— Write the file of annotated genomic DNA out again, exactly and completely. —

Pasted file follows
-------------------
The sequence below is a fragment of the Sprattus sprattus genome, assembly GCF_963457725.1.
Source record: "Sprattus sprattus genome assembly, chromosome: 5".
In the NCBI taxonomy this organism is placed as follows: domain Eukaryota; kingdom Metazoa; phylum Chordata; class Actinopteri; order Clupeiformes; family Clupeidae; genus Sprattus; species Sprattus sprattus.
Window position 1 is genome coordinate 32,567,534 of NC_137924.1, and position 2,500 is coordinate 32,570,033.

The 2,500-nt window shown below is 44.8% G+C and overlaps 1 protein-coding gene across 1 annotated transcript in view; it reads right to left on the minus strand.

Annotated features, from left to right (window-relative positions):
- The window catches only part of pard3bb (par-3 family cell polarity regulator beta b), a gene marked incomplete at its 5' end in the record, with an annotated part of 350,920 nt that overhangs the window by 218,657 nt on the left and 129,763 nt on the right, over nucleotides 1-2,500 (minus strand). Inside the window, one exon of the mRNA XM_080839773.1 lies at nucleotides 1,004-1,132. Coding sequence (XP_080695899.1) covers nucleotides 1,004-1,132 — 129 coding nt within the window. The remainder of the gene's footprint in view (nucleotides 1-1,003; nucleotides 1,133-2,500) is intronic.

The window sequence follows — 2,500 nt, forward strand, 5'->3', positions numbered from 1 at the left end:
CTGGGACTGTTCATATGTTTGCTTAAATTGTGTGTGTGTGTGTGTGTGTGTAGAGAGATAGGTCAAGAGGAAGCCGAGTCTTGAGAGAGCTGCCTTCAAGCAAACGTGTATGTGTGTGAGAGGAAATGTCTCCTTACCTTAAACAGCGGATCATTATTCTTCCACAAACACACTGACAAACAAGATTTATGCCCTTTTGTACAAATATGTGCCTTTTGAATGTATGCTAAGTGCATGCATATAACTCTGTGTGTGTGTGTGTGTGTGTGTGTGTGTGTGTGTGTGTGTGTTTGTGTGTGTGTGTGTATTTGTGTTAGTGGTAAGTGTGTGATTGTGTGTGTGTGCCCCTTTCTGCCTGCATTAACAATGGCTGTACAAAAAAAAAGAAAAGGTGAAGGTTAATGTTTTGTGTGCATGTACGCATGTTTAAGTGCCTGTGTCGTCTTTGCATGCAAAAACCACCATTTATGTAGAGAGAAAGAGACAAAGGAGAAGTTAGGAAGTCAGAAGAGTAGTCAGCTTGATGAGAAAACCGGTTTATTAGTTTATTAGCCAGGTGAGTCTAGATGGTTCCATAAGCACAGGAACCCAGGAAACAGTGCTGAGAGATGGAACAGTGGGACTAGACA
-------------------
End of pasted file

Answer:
The sequence below is a fragment of the Sprattus sprattus genome, assembly GCF_963457725.1.
Source record: "Sprattus sprattus genome assembly, chromosome: 5".
In the NCBI taxonomy this organism is placed as follows: domain Eukaryota; kingdom Metazoa; phylum Chordata; class Actinopteri; order Clupeiformes; family Clupeidae; genus Sprattus; species Sprattus sprattus.
Window position 1 is genome coordinate 32,567,534 of NC_137924.1, and position 2,500 is coordinate 32,570,033.

The 2,500-nt window shown below is 44.8% G+C and overlaps 1 protein-coding gene across 1 annotated transcript in view; it reads right to left on the minus strand.

Annotated features, from left to right (window-relative positions):
- The window catches only part of pard3bb (par-3 family cell polarity regulator beta b), a gene marked incomplete at its 5' end in the record, with an annotated part of 350,920 nt that overhangs the window by 218,657 nt on the left and 129,763 nt on the right, over nucleotides 1-2,500 (minus strand). Inside the window, one exon of the mRNA XM_080839773.1 lies at nucleotides 1,004-1,132. Coding sequence (XP_080695899.1) covers nucleotides 1,004-1,132 — 129 coding nt within the window. The remainder of the gene's footprint in view (nucleotides 1-1,003; nucleotides 1,133-2,500) is intronic.

The window sequence follows — 2,500 nt, forward strand, 5'->3', positions numbered from 1 at the left end:
CTGGGACTGTTCATATGTTTGCTTAAATTGTGTGTGTGTGTGTGTGTGTGTAGAGAGATAGGTCAAGAGGAAGCCGAGTCTTGAGAGAGCTGCCTTCAAGCAAACGTGTATGTGTGTGAGAGGAAATGTCTCCTTACCTTAAACAGCGGATCATTATTCTTCCACAAACACACTGACAAACAAGATTTATGCCCTTTTGTACAAATATGTGCCTTTTGAATGTATGCTAAGTGCATGCATATAACTCTGTGTGTGTGTGTGTGTGTGTGTGTGTGTGTGTGTGTGTGTGTTTGTGTGTGTGTGTGTATTTGTGTTAGTGGTAAGTGTGTGATTGTGTGTGTGTGCCCCTTTCTGCCTGCATTAACAATGGCTGTACAAAAAAAAAGAAAAGGTGAAGGTTAATGTTTTGTGTGCATGTACGCATGTTTAAGTGCCTGTGTCGTCTTTGCATGCAAAAACCACCATTTATGTAGAGAGAAAGAGACAAAGGAGAAGTTAGGAAGTCAGAAGAGTAGTCAGCTTGATGAGAAAACCGGTTTATTAGTTTATTAGCCAGGTGAGTCTAGATGGTTCCATAAGCACAGGAACCCAGGAAACAGTGCTGAGAGATGGAACAGTGGGACTAGACA